I’m not going to break down services by features and costs. After doing a bit of research I’m operating under the blanket statement that a competent plan with a podcast host will cost between $8 and $20 a month. Some are a little cheaper, some are a lot more expensive.

I consider a plan “competent” when it has the full set of features offered by the host (nothing gimped or withheld on free or less expensive tiers), a good amount of storage and reasonable bandwidth allotments.

Examples would be SoundCloud’s $15/month plan, Podbean’s $8/month plan or Buzzsprout’s $18/month offering.

Pay to Start

While free plans make it easy to get going quickly, most hold back features that you can only unlock by upgrading. Usually said features involve statistics around downloads/plays or social integration. I wanted a full feature set from day one.

I also suspected my show would take a while to get going. I’m not a celebrity; my podcast is gonna grow slowly in a grassroots way. A free trial seemed problematic because I was not going to reach any kind of critical mass within 30 days. Handicapped free accounts posed a problem because I wanted to see analytics on how the podcast was growing and how people were interacting with it.

I could get started for free, but I’d either 1) not grow fast enough by the time my trial ended to justify the costs, or 2) miss out on features that would help me grow the podcast to a point where paying for it made sense.

For an earnest effort, I’d be paying regardless.

How Does Rolling Your Own Solve That?

It doesn’t. You’re likely going to have to pay for podcast hosting whether it’s with a third-party service or a regular ol’ web host. Web hosting is usually cheaper, though. I use these guys, who have been stellar for the years I’ve been with them. I’m on their mid-tier plan and I pay for a year or two in advance, averaging out to $8/month.

8 bucks monthly VS. 15 bucks monthly is a big deal, especially when you’re starting out. In addition to the flexibility outlined above, it made more sense to invest a little elbow grease standing up a custom podcast hosting site on WordPress.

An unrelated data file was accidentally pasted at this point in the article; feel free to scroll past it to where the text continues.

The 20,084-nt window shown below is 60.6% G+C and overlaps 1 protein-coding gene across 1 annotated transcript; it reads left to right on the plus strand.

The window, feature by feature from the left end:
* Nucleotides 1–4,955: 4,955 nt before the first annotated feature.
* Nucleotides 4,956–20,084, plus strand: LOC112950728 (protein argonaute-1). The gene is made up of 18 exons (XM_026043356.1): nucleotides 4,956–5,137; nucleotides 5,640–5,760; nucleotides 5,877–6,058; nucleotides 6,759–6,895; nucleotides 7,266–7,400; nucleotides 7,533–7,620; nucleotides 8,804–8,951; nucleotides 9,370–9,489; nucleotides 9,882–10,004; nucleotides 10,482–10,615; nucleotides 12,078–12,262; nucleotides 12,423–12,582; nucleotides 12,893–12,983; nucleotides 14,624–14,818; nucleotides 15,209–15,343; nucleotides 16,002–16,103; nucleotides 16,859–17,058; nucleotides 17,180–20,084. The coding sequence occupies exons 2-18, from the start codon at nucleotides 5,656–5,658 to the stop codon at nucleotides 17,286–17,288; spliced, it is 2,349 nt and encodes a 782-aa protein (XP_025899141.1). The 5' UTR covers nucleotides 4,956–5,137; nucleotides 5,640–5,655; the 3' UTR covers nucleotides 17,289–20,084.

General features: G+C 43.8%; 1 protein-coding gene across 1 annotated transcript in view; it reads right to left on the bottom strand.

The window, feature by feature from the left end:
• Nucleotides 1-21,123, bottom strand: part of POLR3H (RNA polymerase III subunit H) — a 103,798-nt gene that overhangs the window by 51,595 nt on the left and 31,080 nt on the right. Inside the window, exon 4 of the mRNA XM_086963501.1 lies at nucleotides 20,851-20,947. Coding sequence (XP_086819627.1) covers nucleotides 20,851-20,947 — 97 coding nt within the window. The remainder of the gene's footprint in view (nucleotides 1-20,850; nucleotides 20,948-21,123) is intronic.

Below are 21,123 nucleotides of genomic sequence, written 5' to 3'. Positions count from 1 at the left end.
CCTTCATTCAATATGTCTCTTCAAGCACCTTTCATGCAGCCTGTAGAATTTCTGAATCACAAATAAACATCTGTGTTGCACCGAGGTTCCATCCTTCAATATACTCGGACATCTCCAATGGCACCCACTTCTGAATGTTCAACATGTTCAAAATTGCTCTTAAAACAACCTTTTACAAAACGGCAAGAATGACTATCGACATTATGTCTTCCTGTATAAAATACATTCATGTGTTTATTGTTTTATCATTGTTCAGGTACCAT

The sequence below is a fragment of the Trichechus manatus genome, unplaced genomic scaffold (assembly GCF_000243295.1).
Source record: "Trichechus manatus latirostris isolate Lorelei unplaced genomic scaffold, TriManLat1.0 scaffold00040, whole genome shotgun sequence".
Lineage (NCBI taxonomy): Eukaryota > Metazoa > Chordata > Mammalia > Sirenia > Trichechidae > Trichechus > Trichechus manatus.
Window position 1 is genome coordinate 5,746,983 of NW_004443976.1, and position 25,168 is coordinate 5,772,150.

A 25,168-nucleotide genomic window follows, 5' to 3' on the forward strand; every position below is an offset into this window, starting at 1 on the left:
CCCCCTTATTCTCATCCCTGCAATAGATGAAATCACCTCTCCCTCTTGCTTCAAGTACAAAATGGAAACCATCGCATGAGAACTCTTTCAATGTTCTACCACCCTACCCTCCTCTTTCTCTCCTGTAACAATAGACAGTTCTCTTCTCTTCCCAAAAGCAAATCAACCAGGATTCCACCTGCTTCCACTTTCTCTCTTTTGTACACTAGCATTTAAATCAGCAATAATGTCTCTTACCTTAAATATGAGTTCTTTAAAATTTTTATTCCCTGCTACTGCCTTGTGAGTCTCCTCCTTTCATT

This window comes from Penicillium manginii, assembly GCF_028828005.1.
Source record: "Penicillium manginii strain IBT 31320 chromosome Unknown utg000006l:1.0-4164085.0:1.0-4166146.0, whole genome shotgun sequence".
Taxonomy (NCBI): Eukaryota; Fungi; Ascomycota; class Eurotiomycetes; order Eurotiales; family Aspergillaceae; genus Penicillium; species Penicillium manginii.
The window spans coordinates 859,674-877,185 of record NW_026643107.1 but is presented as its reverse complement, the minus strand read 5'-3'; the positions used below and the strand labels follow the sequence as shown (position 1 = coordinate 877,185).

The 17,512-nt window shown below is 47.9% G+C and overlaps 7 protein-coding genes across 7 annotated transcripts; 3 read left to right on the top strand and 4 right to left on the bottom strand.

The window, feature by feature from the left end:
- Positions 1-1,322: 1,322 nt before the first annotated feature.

The Downsides

Let’s try to be balanced; it’s not all 1-ups when you roll your own podcast site over utilizing a dedicated service. It takes time to setup and manage. It takes a bit of technical savvy or a willingness to study up on what you need. You also miss out on some inbred social features of the established platforms.

Time and Tinkering

Saving time is a major benefit of going with an existing podcast host. There’s no boilerplate around setup aside from filling in some titles and descriptions. Setting up a podcast-friendly WordPress site requires installing a number of plugins to achieve parity with SoundCloud, Podbean and the others. These plugins provide features ranging from iTunes compatible feeds to Twitter integration, and even being able to play podcast episodes on your pages … which WordPress can’t do by default.

You also need to find – or design and build – a theme you like to make your site look the way you want.

Great Power/Responsibility

I mentioned above that rolling your own site can empower you with near-infinite flexibility and customization; the flipside of that empowerment is the curse of responsibility. When things go awry it’s up to you to fix things. If SoundCloud goes down for a few hours, podcast fans blame SoundCloud. When your site has an outage, fans blame you.

Just as there’s no middleman to act as a gatekeeper to your content, there’s no middleman to be a smokescreen between you and any problems.

Baked-in Discovery

YouTube does a (pretty) great job of recommending similar videos based on your watching habits. SoundCloud has a (pretty) decent recommendation system, as well. When you operate outside of those platforms, you’re missing out on popping up in somebody else’s related content suggestions.

But In the End …

… I rolled my own. Losing out on the discovery capabilities available on larger platforms worries me a bit, but the worry doesn’t outweigh the positive aspects of controlling my content and being able to customize every aspect of the site.

There might be scads of factors I missed, but the above outline the checklist I ran through when making the decision to host my own site. Let me know if I missed anything and feel free to share your thoughts; for now, the die is cast!